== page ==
Table 3. Ratification of International Conventions on Child Labor

Convention

Ratification

ILO C. 138, Minimum Age

ILO C. 182, Worst Forms of Child Labor

UN CRC

UN CRC Optional Protocol on Armed Conflict

UN CRC Optional Protocol on the Sale of Children, Child Prostitution and Child Pornography

Palermo Protocol on Trafficking in Persons

 

The Government has established laws and regulations related to child labor, including its worst forms (Table 4). However, gaps exist in Senegal’s legal framework to adequately protect children from child labor.

Table 4. Laws and Regulations on Child Labor

Standard

Meets International Standards: Yes/No

Age

Legislation

Minimum Age for Work

Yes

15

Article L. 145 of the Labor Code; Article 6 of the Decree Establishing the Scale of Penalties for Violations of the Labor Code and Associated Rules for Application (50, 51)

Minimum Age for Hazardous Work

Yes

18

Article 1 of the Ministerial Order Determining and Prohibiting the Worst Forms of Child Labor; Article 1 of the Ministerial Order Determining the Types of Hazardous Work Prohibited for Children and Youth; Article 1 of the Ministerial Order Determining the Categories of Business and Work Prohibited to Children and Youth (52-54)

Identification of Hazardous Occupations or Activities Prohibited for Children

Yes

 

Article 2 of the Ministerial Order Determining and Prohibiting the Worst Forms of Child Labor; Article 2 of the Ministerial Order Determining the Types of Hazardous Work Prohibited to Children and Youth; Article 2 of the Ministerial Order Determining the Categories of Business and Work Prohibited to Children and Youth (52-54)

Prohibition of Forced Labor

Yes

 

Article L. 4 of the Labor Code; Article 2 of the Ministerial Order Determining and Prohibiting the Worst Forms of Child Labor; Article 1 of the Law Concerning the Fight Against Trafficking in Persons and Similar Practices and the Protection of Victims (50, 54, 55)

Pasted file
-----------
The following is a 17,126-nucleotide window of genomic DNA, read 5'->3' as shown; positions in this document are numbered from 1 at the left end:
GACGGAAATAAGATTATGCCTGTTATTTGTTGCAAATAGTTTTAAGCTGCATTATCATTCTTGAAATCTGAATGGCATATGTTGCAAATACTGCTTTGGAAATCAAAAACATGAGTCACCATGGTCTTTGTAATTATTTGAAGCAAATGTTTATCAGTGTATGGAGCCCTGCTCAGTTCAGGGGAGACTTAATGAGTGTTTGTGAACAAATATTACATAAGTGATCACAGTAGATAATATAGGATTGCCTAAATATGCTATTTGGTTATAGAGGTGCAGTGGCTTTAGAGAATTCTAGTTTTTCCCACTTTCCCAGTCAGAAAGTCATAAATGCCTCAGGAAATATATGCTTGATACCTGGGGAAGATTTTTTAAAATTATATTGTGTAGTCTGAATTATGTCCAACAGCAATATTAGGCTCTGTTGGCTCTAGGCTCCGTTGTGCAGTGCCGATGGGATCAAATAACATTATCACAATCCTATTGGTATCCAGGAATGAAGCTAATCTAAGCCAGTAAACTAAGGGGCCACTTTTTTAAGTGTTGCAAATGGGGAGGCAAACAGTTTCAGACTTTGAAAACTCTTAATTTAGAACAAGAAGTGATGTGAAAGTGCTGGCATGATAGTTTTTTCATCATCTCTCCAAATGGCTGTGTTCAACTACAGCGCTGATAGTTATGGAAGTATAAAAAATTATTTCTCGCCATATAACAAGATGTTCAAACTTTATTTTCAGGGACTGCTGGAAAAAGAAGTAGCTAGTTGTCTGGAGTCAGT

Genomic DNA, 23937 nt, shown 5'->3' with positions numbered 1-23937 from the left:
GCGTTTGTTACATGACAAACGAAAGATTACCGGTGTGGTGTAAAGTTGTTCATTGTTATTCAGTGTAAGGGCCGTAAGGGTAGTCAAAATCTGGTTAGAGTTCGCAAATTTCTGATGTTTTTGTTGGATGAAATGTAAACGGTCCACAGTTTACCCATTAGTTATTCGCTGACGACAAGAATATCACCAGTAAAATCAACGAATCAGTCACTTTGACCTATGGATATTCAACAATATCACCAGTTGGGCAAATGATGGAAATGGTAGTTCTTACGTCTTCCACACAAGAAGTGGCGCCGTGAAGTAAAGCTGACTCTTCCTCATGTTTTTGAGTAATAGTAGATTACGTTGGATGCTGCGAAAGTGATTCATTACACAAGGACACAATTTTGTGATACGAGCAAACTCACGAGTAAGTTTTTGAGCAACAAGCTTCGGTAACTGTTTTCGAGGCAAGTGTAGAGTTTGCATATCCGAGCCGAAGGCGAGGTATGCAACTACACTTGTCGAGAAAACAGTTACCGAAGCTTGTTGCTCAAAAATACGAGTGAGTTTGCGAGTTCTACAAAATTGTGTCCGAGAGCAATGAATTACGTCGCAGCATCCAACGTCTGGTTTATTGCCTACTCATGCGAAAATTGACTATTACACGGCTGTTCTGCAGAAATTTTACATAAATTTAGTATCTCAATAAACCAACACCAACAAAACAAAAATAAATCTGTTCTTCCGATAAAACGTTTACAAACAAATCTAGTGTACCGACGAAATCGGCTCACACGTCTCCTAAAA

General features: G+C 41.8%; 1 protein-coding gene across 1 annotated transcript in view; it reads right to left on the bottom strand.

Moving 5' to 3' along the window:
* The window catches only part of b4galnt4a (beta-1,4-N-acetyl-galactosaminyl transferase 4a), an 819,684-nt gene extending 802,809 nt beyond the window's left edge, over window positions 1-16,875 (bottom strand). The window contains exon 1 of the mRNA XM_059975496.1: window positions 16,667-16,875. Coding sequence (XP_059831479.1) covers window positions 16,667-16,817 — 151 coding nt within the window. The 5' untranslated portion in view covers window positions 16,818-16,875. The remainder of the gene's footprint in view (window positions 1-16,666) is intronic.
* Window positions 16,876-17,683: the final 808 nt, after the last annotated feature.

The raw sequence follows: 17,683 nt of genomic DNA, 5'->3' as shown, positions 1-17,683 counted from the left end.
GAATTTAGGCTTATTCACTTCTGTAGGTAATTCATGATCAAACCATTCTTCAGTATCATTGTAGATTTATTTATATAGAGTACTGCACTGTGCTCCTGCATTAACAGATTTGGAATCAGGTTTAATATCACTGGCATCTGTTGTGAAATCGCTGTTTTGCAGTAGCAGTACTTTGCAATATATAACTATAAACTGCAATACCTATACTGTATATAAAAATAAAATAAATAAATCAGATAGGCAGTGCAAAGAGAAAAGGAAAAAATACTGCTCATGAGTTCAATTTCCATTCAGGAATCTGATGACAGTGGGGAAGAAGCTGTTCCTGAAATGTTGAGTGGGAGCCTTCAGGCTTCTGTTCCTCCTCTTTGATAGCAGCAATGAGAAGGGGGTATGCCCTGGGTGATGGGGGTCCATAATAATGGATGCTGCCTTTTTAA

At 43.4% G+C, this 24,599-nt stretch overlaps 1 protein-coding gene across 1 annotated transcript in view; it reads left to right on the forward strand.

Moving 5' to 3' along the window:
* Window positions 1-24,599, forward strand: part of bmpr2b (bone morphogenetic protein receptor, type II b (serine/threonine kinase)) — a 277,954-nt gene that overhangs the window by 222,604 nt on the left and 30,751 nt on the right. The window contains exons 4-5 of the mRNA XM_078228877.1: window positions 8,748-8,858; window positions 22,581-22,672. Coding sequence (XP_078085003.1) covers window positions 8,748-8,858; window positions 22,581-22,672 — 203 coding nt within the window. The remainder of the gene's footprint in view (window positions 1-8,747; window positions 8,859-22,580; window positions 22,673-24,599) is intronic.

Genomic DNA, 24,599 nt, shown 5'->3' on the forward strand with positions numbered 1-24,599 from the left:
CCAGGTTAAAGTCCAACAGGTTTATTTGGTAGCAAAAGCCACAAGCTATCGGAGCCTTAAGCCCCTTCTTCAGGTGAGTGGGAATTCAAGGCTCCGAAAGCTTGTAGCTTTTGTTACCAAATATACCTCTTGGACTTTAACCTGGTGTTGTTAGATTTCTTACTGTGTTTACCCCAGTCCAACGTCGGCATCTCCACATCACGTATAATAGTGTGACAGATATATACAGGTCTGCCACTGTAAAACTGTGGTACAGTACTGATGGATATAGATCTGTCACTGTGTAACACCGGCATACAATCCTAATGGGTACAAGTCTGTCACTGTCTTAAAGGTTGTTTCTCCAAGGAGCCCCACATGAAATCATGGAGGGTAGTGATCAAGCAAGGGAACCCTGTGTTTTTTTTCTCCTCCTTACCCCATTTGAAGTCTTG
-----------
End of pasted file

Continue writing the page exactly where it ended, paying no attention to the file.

Prohibition of Child Trafficking

Yes

 

Article 1 of the Law Concerning the Fight Against Trafficking in Persons and Similar Practices and the Protection of Victims (55)

Prohibition of Commercial Sexual Exploitation of Children

Yes

 

Article 2 of the Ministerial Order Determining and Prohibiting the Worst Forms of Child Labor; Articles 323 and 324 of the Penal Code (52, 56)

Prohibition of Using Children in Illicit Activities

Yes

 

Article 2 of the Ministerial Order Determining and Prohibiting the Worst Forms of Child Labor (54)

Minimum Age for Military Recruitment

 

 

 

State Compulsory

N/A*

 

 

State Voluntary

Yes

18

Article 19 of Law N° 2008-28 (57, 58)

Non-state Compulsory

No

 

 

Compulsory Education Age

Yes

16

Article 3 of Law N° 2004-37 (59)

Free Public Education

Yes

18

Article 3 of Law N° 2004-37; Articles 21 and 22 of the Constitution (59, 60)

* No conscription (18)

A revision of the Labor Code that is still under consideration by the National Assembly includes an amendment to raise the minimum age of work from age 15 to age 16 and to establish harsher penalties for subjecting children to the worst forms of child labor.(58, 61) Further, a law was drafted in 2013 to improve the regulation of daaras as part of the voluntary Daara Modernization Program, which would require participating schools to submit to state inspections, adhere to a basic education curriculum, and, as a condition for receiving subsidies, formally halt the practice of forced begging; however, the impact of this measure on forced child begging remains uncertain due to its voluntary implementation.(9, 11, 30, 34, 40, 41, 62, 63) Legislation is also pending to establish a Children’s Ombudsman and a Children’s Code.(47) Government officials, the UNODC, UNICEF, and local NGOs have stated that these measures may not be severe enough to deter employers from exploiting children, particularly because the penalties are rarely enforced.(3) Further, the types of hazardous work prohibited for children do not include domestic work and street work, areas where there is evidence of potential harm to children engaged in child labor. Senegalese law does not criminally prohibit the recruitment of children under 18 into non-state armed groups.(18, 52-54)

The Government has established institutional mechanisms for the enforcement of laws and regulations on child labor, including its worst forms (Table 5). However, gaps in labor law and criminal law enforcement remain and some enforcement information is not available.

Table 5. Agencies Responsible for Child Labor Law Enforcement

Organization/Agency

Role

Ministry of Labor, Social Dialogue, Professional Organizations, and Institutional Relations (MOL)

Enforce child labor laws through the Labor Inspections Office and by using social security inspectors.(3, 64)

Ministry of Justice (MOJ)

Enforce all laws, including those on child trafficking and forced labor, and prosecute violations.(19) Train police and judiciary on laws related to human trafficking and forced begging.(9) Through its Department of Correctional Education and Social Protection, help develop draft texts in the field of social protection and juvenile delinquency; strengthen the capacity of stakeholders to care for children; and share responsibility with the Ministry of Women, Family, and Children (MWFC) to provide services to vulnerable children.(29, 63, 65, 66)